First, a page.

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Today's Opinions

  • Demography may be destiny

     Is demography destiny?

     If so, say some experts, states with growing Hispanic populations seem doomed to fail, weighed down with ineffective school systems and abysmal test scores.

    One academic recently predicted that states like New Mexico will become the “Appalachia of the 21st Century.”

    He based his prediction on well-known statistics concerning the dropout and low achievement scores of Hispanic students.  

  • Gary Johnson has presidential timber

    Gary Johnson is looking more like a presidential candidate every day. The former New Mexico governor has now visited 22 states, appeared on a multitude of radio and TV talk shows and was included in the most recent GOP presidential poll.

    That poll was conducted by Public Policy Polling and had five choices: Mike Huckabee, Mitt Romney, Newt Gingrich, Sarah Palin and Gary Johnson.

    Gov. Johnson had the lowest name recognition but still did better against President Barack Obama than the other four did. GOP leaders are beginning to sit up and take note.

  • Keep those incentives

    Job creation has been the Holy Grail for as long as I’ve been writing in New Mexico – 35 years, and one byproduct of our long struggle to spin straw into gold is the economic development incentive.

    We have dozens of tax breaks and gimmees to lure companies. Even in good times they’ve drawn criticism, but now, as the state attempts to balance the books, and candidates cast about for campaign fodder, there are new calls to examine their use and the public’s return on investment.

    It’s a dandy idea, but we’ve heard it before.

  • Fool us once, shame on you

    Being that the Monitor’s editor Garrison Wells and publisher Keven Todd weren’t here for the Boyer fiasco, it is understandable that they could fall for a developer promising pie-in-the-sky and the Monitor blasts it bold, top line, front page.

    Let’s hope that whoever is evaluating these RFP responses for Trinity site is not as gullible this time around. What we learned from the Boyer experience is that developers are willing to say ANYTHING in order to get the land.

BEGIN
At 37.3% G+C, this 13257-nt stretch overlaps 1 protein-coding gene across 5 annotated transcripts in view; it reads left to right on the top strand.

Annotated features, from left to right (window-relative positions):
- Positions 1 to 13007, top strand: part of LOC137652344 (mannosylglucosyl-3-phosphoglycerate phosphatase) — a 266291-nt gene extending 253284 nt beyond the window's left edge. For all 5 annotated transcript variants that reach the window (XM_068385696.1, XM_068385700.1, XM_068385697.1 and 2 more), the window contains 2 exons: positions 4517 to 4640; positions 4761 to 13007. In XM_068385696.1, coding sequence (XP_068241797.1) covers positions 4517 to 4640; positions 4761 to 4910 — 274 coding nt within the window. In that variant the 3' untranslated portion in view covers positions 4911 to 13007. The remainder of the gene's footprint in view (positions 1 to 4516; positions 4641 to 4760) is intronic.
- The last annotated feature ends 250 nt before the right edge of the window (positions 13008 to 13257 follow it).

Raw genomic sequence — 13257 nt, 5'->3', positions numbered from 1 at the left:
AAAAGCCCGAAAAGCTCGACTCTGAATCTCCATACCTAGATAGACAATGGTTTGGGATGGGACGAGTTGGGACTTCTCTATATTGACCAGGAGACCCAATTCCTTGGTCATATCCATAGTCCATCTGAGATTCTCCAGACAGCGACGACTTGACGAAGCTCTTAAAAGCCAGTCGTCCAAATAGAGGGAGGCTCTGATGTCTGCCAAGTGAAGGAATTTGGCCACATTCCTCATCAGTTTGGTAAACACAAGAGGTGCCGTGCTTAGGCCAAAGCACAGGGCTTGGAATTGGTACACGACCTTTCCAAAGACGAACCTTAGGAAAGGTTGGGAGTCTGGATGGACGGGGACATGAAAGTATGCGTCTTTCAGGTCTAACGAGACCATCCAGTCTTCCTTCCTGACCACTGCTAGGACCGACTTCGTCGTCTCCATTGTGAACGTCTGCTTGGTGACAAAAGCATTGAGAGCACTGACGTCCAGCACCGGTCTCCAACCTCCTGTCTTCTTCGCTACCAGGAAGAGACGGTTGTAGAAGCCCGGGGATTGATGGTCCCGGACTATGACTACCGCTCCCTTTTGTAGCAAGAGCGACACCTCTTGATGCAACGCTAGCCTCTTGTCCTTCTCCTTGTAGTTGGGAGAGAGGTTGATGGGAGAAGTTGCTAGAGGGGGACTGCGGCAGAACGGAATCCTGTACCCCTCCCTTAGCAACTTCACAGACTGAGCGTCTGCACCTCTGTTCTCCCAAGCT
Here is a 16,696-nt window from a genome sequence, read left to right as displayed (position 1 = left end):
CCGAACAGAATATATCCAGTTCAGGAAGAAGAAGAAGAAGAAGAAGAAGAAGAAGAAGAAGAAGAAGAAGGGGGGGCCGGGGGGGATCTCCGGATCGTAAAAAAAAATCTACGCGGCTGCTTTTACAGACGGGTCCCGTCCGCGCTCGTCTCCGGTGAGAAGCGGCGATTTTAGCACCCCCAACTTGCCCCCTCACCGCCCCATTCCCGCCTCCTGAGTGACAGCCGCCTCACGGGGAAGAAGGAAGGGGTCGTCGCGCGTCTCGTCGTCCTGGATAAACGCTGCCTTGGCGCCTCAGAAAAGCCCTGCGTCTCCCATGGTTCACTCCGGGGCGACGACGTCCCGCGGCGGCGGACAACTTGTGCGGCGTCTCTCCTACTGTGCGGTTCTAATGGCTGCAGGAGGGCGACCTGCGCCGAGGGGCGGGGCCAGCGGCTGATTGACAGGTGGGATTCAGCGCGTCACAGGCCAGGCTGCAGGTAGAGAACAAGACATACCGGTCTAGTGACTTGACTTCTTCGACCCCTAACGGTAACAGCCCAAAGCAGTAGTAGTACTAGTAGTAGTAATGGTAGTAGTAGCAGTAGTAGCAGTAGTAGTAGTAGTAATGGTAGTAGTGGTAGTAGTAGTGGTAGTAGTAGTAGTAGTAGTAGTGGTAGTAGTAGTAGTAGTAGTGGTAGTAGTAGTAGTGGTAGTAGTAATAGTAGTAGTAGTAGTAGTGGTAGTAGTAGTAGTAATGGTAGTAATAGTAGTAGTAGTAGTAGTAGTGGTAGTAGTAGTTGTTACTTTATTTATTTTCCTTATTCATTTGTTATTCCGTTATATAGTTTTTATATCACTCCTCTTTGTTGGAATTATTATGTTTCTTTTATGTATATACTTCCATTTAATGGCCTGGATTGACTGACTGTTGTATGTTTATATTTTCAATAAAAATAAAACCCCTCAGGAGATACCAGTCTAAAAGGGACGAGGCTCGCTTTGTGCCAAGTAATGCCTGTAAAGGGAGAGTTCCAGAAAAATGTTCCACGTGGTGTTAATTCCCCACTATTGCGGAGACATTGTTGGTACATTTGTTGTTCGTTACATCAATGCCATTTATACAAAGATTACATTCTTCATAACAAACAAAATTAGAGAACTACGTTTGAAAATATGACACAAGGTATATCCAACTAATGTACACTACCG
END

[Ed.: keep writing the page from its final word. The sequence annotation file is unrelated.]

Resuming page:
• Saving resources

    It’s difficult to know how to compare enormous disasters with one another.

    What has been unfolding in the Gulf of Mexico is often called the “greatest environmental disaster” we’ve faced as a nation.  

    My mind turned to an earlier environmental disaster we endured for years in the 1930s. That was the Dust Bowl when a combination of drought and our farming practices in the Great Plains launched the top-most layer of the Earth into the sky again and again.

  • Lions Club volunteer drivers a giving group

     Living alone and no longer able to drive, I was recently faced with the need to go to Santa Fe for medical treatment three days a week for six weeks.

    I was relieved and heartened to learn that the Los Alamos Lions Club maintained a volunteer driver program to meet just such a need and was able to avail myself of that program.

  • Frito Pie dinner, ice cream social a great success

    I want the community to know that the Frito Pie Dinner/Ice Cream Social fundraiser put on by the women of the House of Hope, Vacation Bible School and the Rainbow Trails Day Camp of Trinity on the Hill Episcopal and Bethlehem Lutheran Churches was a resounding success!  

     Thanks go to so many, but first off, thank you to the Monitor (Kirsten Laskey’s articles), KRSN (Nancy Coombs interview) and RSVP at the senior center for their support and getting the information out to our community.  

  • The band played on

    In early June, our minds were filled with visions of the coming summer months. Vacations to plan. Gardens to weed. Garages to clean out. As we soak up what’s left of the summer sun (and rejoice at the monsoons finally arriving), it’s difficult to even think back to June, isn’t it?  Well, let’s give it a shot.